Dear Ali Idrissa, Jean-Claude Katende and Faith Nwadishi, and other members of the EITI Board:
We in the Solidarity Movement for a New Ethiopia (SMNE) are contacting you in regards to the upcoming Extractive Industries Transparency Initiative (EITI) board review concerning Ethiopia’s reapplication for membership in the EITI. The outcome of your decision related to this case will either help or hinder Ethiopians both now and in the future so it is critically important that you hear a representative voice from the people.
For your information, the SMNE, of which I am the executive director, is a non-political and non-violent social justice movement of diverse people that advocates for freedom, justice, good governance and upholding the civil, human and economic rights of the people of Ethiopia, without regard to ethnicity, religion, political affiliation or other differences. The SMNE believes a more open, transparent and competitive market economy, supported by viable institutions and reasonable protections, which provides equal opportunity, will result in greater prosperity to the people rather than keeping it in the hands of a few political elites as is the case today.
We also contend that the future well being of our global society rests in the hands of those among us who can put “humanity before ethnicity,” religion or any other distinctions that divide and dehumanize other human beings from ourselves; inspiring us to care about these “others”; not only because of the intrinsic God-given value of each life, but also because “none of us is free until all are free.”
As you know, Ethiopia’s application for membership in 2010 was rejected based on its systemic repression of Ethiopian civil society; in particular, its implementation of a draconian law, the Charities and Societies Proclamation (CSO), which essentially eliminated Ethiopian civil society from functioning independently of government control. As of 2014, the situation has only worsened.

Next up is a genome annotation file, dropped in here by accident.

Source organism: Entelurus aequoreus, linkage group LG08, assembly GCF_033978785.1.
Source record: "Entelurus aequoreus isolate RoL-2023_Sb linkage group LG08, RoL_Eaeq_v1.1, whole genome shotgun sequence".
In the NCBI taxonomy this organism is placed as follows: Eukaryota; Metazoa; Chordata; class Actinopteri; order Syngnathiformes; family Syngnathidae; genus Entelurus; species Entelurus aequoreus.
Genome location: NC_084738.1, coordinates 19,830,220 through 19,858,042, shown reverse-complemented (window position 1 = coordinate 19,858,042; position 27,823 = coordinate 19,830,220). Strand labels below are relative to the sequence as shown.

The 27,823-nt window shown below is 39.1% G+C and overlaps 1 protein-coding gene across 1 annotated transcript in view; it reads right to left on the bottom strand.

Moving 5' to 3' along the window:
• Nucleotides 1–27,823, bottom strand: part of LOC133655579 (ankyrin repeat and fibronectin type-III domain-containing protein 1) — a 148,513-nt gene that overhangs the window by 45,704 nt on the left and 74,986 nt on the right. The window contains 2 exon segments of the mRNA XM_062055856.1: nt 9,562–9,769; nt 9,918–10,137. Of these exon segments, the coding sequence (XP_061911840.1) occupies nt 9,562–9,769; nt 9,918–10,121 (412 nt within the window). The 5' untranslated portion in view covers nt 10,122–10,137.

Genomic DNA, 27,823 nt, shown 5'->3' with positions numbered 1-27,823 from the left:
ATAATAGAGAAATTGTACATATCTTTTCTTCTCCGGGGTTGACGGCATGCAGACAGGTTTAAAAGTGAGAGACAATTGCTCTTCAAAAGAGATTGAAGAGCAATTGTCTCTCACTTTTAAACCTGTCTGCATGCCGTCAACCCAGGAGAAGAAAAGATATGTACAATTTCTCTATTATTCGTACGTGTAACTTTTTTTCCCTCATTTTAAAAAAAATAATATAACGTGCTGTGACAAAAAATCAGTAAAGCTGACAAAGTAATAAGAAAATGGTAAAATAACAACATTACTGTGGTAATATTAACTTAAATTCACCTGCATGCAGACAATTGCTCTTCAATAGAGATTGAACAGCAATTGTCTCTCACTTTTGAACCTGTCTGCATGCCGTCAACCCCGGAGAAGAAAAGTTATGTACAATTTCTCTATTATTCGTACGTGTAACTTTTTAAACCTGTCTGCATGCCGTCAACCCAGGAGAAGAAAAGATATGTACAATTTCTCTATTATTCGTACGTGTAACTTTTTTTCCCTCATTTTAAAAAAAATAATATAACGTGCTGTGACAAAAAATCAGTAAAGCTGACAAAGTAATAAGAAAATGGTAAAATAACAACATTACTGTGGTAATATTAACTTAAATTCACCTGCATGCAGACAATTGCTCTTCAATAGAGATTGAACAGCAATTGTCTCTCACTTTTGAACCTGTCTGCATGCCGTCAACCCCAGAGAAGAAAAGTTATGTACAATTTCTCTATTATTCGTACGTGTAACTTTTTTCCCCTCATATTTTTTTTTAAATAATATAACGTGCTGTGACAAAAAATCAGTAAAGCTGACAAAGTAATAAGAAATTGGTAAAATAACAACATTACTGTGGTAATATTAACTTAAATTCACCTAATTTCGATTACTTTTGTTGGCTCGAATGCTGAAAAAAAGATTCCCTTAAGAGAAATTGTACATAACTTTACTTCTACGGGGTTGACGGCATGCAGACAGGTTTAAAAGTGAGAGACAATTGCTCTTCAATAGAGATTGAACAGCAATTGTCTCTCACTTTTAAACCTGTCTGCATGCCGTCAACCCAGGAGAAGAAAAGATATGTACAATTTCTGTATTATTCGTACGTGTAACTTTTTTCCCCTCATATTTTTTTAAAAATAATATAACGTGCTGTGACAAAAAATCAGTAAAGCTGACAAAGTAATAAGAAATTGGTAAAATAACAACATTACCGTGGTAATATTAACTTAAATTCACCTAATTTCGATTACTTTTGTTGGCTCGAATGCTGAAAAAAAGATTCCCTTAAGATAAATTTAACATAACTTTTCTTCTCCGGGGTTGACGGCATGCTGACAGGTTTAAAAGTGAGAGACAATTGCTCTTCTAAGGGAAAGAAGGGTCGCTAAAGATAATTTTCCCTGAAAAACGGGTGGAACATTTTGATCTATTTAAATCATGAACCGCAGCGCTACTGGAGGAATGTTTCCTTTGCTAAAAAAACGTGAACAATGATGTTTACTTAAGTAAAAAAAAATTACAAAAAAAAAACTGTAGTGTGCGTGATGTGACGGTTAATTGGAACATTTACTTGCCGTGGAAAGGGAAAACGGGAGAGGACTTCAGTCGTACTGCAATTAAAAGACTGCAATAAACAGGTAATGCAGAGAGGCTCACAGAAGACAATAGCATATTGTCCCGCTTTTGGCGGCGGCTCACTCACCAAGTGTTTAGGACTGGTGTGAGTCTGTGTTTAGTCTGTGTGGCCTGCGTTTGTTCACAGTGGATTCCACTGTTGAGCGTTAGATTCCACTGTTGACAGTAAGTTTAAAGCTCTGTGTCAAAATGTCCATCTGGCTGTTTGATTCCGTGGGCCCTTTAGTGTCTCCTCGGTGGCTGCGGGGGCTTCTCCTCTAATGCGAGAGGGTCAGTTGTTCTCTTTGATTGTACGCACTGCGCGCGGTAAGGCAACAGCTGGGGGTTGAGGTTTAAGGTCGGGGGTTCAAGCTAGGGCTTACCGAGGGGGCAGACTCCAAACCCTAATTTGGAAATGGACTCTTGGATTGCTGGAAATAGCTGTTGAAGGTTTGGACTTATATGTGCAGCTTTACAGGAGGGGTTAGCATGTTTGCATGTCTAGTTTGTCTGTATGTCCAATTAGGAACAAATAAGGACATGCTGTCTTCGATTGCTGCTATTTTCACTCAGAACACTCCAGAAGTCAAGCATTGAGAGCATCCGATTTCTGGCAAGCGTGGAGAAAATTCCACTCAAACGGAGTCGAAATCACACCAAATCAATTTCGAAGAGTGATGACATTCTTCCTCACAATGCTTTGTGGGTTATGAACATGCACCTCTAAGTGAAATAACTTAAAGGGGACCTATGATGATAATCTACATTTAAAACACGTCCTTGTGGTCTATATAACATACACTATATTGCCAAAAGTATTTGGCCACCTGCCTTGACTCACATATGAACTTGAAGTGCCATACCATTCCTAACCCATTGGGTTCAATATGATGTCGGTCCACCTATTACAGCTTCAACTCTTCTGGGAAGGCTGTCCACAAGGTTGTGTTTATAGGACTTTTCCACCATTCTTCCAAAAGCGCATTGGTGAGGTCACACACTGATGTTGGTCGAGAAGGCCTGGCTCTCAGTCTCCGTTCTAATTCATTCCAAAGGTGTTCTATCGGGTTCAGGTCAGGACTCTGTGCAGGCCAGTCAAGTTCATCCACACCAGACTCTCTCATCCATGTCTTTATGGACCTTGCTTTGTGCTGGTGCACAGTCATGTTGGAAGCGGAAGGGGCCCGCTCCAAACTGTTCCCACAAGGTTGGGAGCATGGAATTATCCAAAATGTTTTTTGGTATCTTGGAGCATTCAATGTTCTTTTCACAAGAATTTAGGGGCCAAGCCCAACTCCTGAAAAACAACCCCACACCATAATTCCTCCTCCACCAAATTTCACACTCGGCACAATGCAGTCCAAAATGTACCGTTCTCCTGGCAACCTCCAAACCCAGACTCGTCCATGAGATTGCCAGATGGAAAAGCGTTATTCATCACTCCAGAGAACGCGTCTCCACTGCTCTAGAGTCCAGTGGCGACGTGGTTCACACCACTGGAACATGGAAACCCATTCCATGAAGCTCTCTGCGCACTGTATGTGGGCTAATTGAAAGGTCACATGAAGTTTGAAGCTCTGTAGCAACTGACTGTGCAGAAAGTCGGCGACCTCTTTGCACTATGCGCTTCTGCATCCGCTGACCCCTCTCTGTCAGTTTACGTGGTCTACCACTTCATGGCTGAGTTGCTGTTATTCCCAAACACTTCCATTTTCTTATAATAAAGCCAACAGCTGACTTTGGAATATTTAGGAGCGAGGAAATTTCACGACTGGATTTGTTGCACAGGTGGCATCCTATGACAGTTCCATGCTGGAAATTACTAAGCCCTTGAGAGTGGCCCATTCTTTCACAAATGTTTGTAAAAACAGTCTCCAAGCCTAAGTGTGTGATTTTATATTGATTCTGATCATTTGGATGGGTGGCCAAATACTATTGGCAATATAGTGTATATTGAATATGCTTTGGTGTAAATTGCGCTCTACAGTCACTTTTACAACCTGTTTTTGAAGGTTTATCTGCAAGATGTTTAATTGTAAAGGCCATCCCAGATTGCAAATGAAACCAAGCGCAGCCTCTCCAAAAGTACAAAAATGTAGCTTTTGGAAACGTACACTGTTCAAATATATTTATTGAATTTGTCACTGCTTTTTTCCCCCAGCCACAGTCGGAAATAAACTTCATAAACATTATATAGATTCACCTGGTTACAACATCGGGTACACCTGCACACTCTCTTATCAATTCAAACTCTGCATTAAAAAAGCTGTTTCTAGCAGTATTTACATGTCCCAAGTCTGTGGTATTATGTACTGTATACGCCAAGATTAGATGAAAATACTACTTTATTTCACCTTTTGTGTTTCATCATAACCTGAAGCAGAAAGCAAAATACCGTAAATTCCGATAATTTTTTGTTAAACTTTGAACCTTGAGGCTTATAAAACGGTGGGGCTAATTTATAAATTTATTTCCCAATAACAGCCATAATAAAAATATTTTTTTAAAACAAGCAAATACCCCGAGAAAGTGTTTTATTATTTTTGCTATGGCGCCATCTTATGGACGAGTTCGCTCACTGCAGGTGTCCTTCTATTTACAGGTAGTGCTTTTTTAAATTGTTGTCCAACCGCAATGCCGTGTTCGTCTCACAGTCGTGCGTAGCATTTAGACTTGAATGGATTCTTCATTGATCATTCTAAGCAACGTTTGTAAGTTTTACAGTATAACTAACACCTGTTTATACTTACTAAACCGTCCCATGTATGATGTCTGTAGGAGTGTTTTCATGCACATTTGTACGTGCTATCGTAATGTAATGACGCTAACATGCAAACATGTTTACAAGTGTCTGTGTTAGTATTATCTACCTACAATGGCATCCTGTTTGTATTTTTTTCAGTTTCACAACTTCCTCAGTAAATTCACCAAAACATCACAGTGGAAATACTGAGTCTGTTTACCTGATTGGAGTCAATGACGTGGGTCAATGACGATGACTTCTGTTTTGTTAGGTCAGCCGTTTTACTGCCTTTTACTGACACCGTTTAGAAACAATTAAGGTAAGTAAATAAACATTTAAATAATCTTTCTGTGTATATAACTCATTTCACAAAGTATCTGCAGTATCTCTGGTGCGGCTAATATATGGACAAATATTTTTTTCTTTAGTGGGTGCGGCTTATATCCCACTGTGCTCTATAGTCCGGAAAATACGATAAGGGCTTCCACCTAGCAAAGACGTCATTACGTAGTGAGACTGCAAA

It is our understanding that each of you is a member of the African Steering Committee of Publish What You Pay (PWYP)[i], an organization that was founded following the 40-year civil war in Angola, when the call for transparency—Publish What You Pay—was made in a report from Global Witness alleging that elites from the country had worked in secretive complicity with multi-national oil companies in the mismanagement and embezzlement of oil revenues. This is similar to what is going on today in Ethiopia.
It is also our understanding that you were appointed by the PWYP to assume the role as Civil Society Representatives on the EITI International Board 2013-2015. We are aware of your mandated obligation to represent the interests of civil society on that board. Recently, it has come to our attention that while operating in that capacity, you have received a strong letter from the EITI chairperson, Clare Short, in support of Ethiopia’s admission to the EITI.[ii] (See a copy of that letter in the endnotes.)
That letter has been made public and we find it highly offensive, inaccurate and a blatant attempt to lobby other board members towards a pro-Ethiopian government position despite the fact that abundant evidence indicates that independent civil society cannot exist in Ethiopia.
Chairperson Short also attempts to discredit the entirety of the Ethiopian Diaspora, presuming to better know the state of civil society than do they. She also strongly opposes the inclusion of human rights violations in considering this case, discounting the seriousness of such by comparing widespread perpetration of crimes against humanity and other egregious human rights violations to removing protestors by force in her own country (the United Kingdom). In doing so, she is dismissing the seriousness and pervasiveness of those human rights crimes, ignoring the vast amount of documentation, and minimizing the personal experiences of refugees outside of Ethiopia and the close connections they maintain with family and communities on the ground that attest to the connection between the Government of Ethiopia’s (GOE) serial violation of human rights in Ethiopia and the exploitation of its natural resources.